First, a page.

San Diego Comic-Con International (as given in its logo), also known as Comic-Con International: San Diego (as given on its web site), and commonly known as Comic-Con or the San Diego Comic-Con, was founded as the Golden State Comic Book Convention and later the San Diego Comic Book Convention in 1970 by Shel Dorf and a group of San Diegans. It is traditionally a four-day event (Thursday through Sunday — though a four-hour preview night on Wednesday is open to professionals, exhibitors, and some guests pre-registered for all four days) held during the summer in San Diego, California, United States, at the San Diego Convention Center. Comic-Con is both the name of the annual event and the common name of the organization.
Comic-Con International also produces two other conventions, WonderCon and the Alternative Press Expo (APE), both held in San Francisco, California. Since 1974, Comic-Con has bestowed its annual Inkpot Award to guests and persons of interest in the industries of popular arts as well as to members of Comic-Con's Board of Directors and convention committee. It is also the home of the Will Eisner Awards.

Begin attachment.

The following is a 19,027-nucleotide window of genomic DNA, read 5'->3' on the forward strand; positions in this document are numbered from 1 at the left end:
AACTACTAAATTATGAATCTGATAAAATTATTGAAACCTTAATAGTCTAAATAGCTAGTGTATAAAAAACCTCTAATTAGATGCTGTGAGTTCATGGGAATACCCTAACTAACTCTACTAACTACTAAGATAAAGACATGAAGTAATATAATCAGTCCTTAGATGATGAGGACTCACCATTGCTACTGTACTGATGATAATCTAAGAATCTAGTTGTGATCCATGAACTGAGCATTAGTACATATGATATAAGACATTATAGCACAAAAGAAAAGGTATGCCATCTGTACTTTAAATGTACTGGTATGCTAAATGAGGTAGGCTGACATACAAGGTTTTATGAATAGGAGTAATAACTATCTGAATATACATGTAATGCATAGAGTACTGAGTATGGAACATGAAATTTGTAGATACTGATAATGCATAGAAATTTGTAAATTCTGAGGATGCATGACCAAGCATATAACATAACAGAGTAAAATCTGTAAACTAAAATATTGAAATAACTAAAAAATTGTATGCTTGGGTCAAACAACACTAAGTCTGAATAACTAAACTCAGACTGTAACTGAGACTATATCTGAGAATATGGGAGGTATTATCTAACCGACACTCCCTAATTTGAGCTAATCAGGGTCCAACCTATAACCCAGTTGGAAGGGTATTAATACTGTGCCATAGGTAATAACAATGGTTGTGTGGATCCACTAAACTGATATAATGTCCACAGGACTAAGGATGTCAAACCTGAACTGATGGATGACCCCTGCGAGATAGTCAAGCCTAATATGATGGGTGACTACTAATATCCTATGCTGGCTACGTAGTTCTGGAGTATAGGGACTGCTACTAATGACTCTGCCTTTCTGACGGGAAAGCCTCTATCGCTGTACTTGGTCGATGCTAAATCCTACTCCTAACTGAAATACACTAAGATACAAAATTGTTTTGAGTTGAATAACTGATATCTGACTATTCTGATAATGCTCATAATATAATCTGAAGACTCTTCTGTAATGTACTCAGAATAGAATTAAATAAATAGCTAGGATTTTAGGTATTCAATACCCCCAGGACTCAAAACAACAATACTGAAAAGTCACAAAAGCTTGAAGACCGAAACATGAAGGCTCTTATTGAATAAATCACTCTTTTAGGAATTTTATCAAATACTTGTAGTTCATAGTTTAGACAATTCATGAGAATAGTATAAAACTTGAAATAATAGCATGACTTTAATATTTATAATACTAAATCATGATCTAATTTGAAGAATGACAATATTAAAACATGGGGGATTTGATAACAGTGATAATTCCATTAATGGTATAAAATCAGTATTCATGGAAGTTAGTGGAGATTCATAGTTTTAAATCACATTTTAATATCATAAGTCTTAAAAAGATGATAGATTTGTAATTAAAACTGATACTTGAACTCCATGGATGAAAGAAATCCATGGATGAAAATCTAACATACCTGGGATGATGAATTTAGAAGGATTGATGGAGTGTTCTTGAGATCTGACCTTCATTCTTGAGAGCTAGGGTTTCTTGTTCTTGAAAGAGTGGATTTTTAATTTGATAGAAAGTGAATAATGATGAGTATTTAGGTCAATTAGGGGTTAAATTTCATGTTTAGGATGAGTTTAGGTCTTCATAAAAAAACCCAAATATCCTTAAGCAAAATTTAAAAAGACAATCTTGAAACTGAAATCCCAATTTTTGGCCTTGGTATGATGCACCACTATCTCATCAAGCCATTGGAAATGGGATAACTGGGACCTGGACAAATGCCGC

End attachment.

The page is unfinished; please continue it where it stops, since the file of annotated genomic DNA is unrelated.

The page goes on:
Originally showcasing comic books, science fiction/fantasy and film/television (as was evident by the three circled figures appearing in Comic-Con's original logo), and related popular arts, the convention has expanded over the years to include a larger range of pop culture elements, such as horror, anime, manga, animation, toys, collectible card games, video games, webcomics, and fantasy novels. The convention is the largest in the Western Hemisphere, and second largest in the World after Angoulême International Comics Festival in France, filling to capacity the San Diego Convention Center with over 125,000 attendees in 2007.